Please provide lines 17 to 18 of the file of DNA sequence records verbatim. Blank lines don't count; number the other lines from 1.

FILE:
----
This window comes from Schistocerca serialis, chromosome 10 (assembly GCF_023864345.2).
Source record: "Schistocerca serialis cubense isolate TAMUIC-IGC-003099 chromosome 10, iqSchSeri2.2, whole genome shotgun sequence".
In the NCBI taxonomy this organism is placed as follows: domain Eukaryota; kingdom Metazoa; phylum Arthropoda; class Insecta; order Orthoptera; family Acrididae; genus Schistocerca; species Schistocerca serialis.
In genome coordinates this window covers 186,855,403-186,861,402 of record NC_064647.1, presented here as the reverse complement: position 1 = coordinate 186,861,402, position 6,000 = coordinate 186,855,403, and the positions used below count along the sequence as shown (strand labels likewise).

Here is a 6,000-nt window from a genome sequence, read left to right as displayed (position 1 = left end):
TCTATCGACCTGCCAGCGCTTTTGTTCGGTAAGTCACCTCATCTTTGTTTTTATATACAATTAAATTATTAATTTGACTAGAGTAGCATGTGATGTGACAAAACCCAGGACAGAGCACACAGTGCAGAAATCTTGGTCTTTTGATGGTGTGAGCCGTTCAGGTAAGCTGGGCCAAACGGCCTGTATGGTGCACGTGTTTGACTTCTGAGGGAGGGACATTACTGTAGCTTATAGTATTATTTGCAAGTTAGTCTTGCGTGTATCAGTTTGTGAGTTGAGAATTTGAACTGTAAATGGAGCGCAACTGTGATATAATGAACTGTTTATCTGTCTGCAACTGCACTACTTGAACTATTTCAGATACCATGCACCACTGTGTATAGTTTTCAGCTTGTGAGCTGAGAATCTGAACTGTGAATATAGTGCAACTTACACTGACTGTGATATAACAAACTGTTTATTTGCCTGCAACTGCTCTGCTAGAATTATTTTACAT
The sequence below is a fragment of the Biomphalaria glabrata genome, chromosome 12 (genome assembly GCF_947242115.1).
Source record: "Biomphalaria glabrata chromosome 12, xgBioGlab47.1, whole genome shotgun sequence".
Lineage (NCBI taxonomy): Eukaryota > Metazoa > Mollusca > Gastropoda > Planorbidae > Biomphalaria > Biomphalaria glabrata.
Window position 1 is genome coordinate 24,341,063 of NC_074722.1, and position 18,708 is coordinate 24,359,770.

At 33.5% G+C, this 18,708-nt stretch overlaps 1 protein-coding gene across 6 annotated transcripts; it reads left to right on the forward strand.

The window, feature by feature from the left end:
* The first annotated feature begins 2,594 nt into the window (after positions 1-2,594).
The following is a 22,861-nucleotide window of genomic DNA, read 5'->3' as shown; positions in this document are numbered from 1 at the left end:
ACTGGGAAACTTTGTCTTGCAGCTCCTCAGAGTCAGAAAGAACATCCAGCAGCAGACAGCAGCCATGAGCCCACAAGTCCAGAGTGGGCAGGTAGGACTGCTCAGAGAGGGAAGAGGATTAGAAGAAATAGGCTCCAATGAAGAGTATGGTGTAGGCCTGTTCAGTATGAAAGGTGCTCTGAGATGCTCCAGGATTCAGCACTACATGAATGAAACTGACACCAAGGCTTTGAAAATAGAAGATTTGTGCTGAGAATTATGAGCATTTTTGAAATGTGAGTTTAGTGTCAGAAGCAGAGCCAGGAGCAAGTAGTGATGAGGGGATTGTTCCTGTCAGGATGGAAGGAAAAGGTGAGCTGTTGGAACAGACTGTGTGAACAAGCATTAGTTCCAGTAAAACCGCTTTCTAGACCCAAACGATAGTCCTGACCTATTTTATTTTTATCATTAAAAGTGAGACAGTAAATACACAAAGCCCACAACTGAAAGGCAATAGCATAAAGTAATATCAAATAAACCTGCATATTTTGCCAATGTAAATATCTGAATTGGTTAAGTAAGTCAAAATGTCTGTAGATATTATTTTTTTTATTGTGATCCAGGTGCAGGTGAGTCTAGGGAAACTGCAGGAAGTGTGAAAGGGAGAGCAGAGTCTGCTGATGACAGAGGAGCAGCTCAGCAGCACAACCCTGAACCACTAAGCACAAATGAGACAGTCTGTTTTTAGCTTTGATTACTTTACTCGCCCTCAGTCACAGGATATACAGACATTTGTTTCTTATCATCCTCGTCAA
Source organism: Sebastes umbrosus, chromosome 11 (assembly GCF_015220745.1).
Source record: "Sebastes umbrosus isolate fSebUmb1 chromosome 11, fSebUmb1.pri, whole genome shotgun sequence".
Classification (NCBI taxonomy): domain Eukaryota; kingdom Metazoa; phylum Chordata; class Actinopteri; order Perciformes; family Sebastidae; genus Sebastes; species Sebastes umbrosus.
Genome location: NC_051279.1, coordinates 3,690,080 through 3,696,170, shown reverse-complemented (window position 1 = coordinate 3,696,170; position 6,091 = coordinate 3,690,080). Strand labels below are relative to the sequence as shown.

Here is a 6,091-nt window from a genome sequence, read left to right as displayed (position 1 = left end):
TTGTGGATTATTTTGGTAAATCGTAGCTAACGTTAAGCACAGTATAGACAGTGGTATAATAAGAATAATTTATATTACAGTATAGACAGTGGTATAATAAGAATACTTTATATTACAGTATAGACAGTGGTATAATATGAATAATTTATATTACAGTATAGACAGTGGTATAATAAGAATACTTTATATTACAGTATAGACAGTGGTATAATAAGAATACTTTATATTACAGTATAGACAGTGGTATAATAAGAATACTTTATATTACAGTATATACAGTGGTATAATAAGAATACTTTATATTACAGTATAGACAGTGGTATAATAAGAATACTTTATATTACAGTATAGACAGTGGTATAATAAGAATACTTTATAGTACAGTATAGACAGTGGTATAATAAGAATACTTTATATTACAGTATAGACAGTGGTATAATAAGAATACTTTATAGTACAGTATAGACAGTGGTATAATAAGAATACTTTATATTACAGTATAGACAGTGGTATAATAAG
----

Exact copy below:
Source record: "Sebastes umbrosus isolate fSebUmb1 chromosome 11, fSebUmb1.pri, whole genome shotgun sequence".
Classification (NCBI taxonomy): domain Eukaryota; kingdom Metazoa; phylum Chordata; class Actinopteri; order Perciformes; family Sebastidae; genus Sebastes; species Sebastes umbrosus.